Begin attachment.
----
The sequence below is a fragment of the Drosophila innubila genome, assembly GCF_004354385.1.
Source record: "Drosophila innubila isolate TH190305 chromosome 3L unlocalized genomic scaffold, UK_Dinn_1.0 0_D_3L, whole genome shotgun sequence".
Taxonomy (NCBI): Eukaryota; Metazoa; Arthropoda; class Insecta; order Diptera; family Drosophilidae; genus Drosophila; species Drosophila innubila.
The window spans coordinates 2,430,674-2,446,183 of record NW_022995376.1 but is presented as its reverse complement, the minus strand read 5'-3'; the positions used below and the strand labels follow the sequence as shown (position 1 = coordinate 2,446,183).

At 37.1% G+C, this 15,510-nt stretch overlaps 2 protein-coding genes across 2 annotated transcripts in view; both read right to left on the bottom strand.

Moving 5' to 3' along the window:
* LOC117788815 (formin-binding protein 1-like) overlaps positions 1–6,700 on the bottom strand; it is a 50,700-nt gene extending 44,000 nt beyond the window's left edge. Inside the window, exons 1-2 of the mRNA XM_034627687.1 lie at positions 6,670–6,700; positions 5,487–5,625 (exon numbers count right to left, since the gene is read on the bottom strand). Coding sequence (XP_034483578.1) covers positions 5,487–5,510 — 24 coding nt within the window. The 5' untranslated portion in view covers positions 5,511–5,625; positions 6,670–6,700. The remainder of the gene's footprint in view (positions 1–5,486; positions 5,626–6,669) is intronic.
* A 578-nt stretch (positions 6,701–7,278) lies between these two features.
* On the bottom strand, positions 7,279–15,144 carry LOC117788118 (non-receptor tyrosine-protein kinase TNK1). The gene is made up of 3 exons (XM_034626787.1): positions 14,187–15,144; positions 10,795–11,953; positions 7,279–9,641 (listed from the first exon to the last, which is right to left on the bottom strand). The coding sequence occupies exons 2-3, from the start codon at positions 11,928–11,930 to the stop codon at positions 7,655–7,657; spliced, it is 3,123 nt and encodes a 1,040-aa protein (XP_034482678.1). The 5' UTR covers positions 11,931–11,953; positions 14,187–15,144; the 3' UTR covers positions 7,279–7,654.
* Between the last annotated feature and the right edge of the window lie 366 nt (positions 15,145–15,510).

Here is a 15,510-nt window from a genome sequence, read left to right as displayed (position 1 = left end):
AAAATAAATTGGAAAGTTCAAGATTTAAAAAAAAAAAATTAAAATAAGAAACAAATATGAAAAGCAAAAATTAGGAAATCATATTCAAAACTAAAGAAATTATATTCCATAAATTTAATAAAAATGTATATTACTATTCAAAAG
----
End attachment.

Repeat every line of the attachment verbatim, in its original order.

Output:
The sequence below is a fragment of the Drosophila innubila genome, assembly GCF_004354385.1.
Source record: "Drosophila innubila isolate TH190305 chromosome 3L unlocalized genomic scaffold, UK_Dinn_1.0 0_D_3L, whole genome shotgun sequence".
Taxonomy (NCBI): Eukaryota; Metazoa; Arthropoda; class Insecta; order Diptera; family Drosophilidae; genus Drosophila; species Drosophila innubila.
The window spans coordinates 2,430,674-2,446,183 of record NW_022995376.1 but is presented as its reverse complement, the minus strand read 5'-3'; the positions used below and the strand labels follow the sequence as shown (position 1 = coordinate 2,446,183).

At 37.1% G+C, this 15,510-nt stretch overlaps 2 protein-coding genes across 2 annotated transcripts in view; both read right to left on the bottom strand.

Moving 5' to 3' along the window:
* LOC117788815 (formin-binding protein 1-like) overlaps positions 1–6,700 on the bottom strand; it is a 50,700-nt gene extending 44,000 nt beyond the window's left edge. Inside the window, exons 1-2 of the mRNA XM_034627687.1 lie at positions 6,670–6,700; positions 5,487–5,625 (exon numbers count right to left, since the gene is read on the bottom strand). Coding sequence (XP_034483578.1) covers positions 5,487–5,510 — 24 coding nt within the window. The 5' untranslated portion in view covers positions 5,511–5,625; positions 6,670–6,700. The remainder of the gene's footprint in view (positions 1–5,486; positions 5,626–6,669) is intronic.
* A 578-nt stretch (positions 6,701–7,278) lies between these two features.
* On the bottom strand, positions 7,279–15,144 carry LOC117788118 (non-receptor tyrosine-protein kinase TNK1). The gene is made up of 3 exons (XM_034626787.1): positions 14,187–15,144; positions 10,795–11,953; positions 7,279–9,641 (listed from the first exon to the last, which is right to left on the bottom strand). The coding sequence occupies exons 2-3, from the start codon at positions 11,928–11,930 to the stop codon at positions 7,655–7,657; spliced, it is 3,123 nt and encodes a 1,040-aa protein (XP_034482678.1). The 5' UTR covers positions 11,931–11,953; positions 14,187–15,144; the 3' UTR covers positions 7,279–7,654.
* Between the last annotated feature and the right edge of the window lie 366 nt (positions 15,145–15,510).

Here is a 15,510-nt window from a genome sequence, read left to right as displayed (position 1 = left end):
AAAATAAATTGGAAAGTTCAAGATTTAAAAAAAAAAAATTAAAATAAGAAACAAATATGAAAAGCAAAAATTAGGAAATCATATTCAAAACTAAAGAAATTATATTCCATAAATTTAATAAAAATGTATATTACTATTCAAAAG